It was 1960’s Las Vegas and the Copa Room at the Sands Hotel was the place to be. Providing some of the best entertainment in the history of Las Vegas and nicknamed the “Rat Pack,” Frank Sinatra, Dean Martin, Sammy Davis Jr. and Joey Bishop lit up the stage night after night with their talent, humor and style.
|Dean Martin, Sammy Davis Jr. Frank Sinatra|
All were stars in their own right, and when they worked together they made magic. Frank, Dean and Sammy were a big part of what first put Las Vegas on the map as a glamorous entertainment destination. Now, several decades later one of the ways their spirit and songs are being kept alive in Las Vegas is by the full scale production, The Rat Pack is Back.
Celebrating its 14th year, The Rat Pack is Back is the closest one will ever get to the original production. Like the show it's modeled after The Rat Pack is Back is stylish, timeless and loaded with talent. The guys look and sound like a million bucks and are backed up on stage by the finest musicians in town, The Lon Bronson Orchestra.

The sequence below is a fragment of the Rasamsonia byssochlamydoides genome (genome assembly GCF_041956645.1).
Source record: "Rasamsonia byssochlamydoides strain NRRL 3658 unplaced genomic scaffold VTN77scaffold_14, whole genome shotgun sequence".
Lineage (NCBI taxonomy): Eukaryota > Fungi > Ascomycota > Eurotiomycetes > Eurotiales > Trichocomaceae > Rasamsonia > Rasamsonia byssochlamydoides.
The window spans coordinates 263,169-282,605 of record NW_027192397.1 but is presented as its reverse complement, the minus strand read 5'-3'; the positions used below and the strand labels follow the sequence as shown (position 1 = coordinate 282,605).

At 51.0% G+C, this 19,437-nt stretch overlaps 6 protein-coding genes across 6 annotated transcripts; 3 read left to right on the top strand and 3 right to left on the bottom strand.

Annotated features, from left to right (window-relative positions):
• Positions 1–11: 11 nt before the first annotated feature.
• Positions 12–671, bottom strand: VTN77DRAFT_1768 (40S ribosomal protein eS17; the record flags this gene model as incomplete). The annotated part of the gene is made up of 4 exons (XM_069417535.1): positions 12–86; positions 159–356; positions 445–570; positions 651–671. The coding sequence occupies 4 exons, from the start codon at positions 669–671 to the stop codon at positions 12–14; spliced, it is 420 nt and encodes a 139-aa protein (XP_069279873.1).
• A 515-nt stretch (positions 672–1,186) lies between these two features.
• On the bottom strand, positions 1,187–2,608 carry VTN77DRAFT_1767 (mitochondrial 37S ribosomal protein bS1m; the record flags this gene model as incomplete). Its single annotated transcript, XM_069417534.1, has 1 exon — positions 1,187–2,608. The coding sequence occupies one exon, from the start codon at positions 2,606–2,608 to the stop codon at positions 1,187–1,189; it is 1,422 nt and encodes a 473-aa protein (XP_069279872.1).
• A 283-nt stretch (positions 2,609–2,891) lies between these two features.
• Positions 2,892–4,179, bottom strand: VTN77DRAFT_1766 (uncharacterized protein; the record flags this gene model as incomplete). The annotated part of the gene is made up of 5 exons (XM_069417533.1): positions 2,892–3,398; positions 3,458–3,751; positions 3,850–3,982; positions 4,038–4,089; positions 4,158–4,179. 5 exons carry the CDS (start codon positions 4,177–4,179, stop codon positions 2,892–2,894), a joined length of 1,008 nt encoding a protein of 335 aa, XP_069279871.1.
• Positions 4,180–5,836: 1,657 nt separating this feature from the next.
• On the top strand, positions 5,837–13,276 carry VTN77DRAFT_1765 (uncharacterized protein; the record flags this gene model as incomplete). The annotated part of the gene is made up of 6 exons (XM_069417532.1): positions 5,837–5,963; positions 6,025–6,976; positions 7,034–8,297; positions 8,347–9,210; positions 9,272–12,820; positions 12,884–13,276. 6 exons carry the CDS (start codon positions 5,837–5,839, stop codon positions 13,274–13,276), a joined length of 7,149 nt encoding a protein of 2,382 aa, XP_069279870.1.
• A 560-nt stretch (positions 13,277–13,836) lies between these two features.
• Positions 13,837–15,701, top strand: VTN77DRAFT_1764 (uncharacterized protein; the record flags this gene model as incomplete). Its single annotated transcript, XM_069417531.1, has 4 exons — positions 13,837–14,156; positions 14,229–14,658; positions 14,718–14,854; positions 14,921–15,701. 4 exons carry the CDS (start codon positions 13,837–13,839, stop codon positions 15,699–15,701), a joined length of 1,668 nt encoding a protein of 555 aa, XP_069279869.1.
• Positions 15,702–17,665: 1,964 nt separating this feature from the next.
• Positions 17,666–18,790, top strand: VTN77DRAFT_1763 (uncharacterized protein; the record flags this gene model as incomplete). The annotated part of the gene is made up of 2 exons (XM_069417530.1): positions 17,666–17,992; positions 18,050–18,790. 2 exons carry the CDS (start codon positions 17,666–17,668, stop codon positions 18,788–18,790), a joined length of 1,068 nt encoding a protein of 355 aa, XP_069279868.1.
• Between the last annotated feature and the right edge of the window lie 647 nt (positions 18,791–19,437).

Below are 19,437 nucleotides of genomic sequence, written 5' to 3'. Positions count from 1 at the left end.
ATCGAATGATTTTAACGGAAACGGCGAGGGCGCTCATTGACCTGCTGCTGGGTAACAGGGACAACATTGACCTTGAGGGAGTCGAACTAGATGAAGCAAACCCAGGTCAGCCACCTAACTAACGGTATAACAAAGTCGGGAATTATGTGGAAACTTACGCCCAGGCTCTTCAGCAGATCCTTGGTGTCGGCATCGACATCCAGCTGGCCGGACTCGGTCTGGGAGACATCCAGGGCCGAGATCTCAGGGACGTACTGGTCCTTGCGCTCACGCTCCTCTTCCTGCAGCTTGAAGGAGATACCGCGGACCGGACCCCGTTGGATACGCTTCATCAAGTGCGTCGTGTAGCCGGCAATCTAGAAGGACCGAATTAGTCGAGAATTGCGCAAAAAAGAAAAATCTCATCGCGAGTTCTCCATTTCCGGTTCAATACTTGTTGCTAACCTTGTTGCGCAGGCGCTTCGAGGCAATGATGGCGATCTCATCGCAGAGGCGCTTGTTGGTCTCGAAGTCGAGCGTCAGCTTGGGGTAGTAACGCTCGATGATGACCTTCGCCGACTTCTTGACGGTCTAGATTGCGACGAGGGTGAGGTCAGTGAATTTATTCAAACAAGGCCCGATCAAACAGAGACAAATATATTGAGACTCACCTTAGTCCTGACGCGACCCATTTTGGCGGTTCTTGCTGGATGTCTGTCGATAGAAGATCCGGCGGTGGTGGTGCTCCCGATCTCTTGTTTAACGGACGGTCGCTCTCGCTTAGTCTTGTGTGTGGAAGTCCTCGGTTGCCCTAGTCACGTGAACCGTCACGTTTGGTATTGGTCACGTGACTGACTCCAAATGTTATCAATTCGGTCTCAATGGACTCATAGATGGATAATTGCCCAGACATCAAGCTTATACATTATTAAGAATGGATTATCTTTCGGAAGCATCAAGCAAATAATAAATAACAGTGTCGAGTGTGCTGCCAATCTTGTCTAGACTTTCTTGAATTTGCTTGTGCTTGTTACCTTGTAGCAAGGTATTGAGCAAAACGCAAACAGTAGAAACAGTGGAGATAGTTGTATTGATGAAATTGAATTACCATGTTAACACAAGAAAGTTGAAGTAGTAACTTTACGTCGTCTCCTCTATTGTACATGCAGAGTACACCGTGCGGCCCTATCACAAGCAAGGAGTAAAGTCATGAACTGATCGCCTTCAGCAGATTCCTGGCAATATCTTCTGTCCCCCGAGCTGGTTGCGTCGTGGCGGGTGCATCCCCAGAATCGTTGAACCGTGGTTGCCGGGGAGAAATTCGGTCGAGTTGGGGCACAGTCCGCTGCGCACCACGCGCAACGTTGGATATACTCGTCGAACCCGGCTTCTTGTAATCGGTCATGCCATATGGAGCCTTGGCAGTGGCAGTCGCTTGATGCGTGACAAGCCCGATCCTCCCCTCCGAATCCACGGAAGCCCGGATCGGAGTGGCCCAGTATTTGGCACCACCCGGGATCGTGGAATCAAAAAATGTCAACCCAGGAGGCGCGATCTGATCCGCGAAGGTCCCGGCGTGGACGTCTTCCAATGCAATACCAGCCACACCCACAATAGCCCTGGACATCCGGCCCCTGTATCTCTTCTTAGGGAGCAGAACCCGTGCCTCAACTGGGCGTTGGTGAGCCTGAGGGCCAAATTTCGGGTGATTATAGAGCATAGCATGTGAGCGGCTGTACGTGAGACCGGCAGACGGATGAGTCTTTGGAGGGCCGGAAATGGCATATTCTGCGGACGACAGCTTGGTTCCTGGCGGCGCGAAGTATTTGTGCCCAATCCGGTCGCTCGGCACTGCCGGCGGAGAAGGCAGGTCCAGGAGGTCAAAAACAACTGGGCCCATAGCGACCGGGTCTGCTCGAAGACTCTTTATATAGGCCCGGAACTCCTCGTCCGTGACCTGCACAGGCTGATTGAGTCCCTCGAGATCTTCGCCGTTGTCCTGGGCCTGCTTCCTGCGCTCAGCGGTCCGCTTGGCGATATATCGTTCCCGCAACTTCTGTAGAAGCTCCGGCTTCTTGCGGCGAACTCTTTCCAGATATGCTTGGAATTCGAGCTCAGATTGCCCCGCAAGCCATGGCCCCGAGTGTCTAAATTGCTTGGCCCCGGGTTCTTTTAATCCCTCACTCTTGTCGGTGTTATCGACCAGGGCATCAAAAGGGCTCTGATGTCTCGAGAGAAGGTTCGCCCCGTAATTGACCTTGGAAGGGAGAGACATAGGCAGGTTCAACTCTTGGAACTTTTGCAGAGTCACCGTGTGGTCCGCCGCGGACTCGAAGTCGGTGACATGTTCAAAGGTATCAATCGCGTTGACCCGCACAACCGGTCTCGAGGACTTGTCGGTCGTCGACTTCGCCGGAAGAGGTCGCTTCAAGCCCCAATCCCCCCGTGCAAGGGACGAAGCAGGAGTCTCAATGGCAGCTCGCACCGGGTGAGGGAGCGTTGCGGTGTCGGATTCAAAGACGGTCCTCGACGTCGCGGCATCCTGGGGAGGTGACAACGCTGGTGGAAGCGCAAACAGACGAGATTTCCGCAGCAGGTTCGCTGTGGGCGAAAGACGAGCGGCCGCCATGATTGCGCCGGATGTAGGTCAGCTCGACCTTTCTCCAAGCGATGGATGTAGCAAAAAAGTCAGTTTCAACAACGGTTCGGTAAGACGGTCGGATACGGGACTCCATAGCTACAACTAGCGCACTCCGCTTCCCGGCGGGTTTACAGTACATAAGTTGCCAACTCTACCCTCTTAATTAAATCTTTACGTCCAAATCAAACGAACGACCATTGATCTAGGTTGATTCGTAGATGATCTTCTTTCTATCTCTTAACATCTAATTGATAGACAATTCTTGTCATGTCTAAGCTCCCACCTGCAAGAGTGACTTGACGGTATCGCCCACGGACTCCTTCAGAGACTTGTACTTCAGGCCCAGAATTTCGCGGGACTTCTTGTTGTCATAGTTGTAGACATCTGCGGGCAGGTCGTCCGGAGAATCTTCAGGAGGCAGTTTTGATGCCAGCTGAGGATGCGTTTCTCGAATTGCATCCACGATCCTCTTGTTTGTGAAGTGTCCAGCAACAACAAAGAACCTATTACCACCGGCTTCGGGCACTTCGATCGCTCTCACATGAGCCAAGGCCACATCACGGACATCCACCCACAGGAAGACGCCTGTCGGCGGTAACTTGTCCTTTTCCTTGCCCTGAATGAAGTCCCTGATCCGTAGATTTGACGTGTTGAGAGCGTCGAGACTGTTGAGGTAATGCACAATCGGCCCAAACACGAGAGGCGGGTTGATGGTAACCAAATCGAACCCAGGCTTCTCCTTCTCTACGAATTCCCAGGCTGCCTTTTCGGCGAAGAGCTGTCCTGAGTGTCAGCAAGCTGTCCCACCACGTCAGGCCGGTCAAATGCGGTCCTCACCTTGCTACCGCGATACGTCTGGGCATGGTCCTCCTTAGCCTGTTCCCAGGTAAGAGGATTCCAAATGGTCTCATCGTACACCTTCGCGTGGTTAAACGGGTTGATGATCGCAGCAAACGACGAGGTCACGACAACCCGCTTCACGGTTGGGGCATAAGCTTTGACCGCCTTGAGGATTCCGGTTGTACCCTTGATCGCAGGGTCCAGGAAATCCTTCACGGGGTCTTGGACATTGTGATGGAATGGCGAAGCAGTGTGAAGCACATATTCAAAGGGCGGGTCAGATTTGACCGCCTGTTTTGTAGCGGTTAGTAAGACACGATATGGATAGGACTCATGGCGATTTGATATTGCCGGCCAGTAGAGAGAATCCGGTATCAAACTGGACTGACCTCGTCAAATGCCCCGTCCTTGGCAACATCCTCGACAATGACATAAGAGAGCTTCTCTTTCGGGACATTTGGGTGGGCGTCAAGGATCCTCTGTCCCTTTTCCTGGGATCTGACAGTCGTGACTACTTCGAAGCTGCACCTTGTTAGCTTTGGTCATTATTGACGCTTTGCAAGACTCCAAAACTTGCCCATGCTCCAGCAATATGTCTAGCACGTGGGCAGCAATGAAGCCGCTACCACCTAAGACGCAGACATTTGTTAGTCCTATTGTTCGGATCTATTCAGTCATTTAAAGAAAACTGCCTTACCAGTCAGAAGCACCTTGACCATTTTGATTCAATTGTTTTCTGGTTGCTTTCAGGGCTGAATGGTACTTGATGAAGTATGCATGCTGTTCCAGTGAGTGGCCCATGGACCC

I checked out the show for the second time recently and really liked what I saw and heard. It opens with a montage of scenes from the original Rat Pack performances at the Sands, which gave me a sense of the atmosphere of the original Copa Room back in the days when everyone dressed up to see a show and nobody had to turn off their cell phones. Then the nine piece orchestra kicks in and the four suave gentlemen who have performed for several years now as Frank, Dean, Sammy and Joey fill the room with their smooth yet powerful voices.
Standards such as Luck Be A Lady, I Get a Kick Out of You, That’s Amore, You’re Nobody till Somebody Loves You, That Old Black Magic, and Mr. Bojangles are a memorable part of the ensemble performances. I was surprised at how much of the lyrics of these songs I somehow knew. Perhaps because they are now American classics and even though they have also been recorded by several performers before or since, it is the popular versions of these hits by the Rat Pack members that stand the test of time.
|The Rat Pack is Back|
I was seated in the theater’s front row at the performance, and I could hear the audience applause build more and more with each phase of the show. It was a unique experience because when writing about a production I usually look around to see if the audience is fully engaged but I couldn’t do that here, so it was by the sound of applause only that I knew they were a real hit with the crowd.
After checking out The Rat Pack is Back, I interviewed the show’s originator and producer Dick Feeney, who has produced several hit shows in Las Vegas over the past three decades.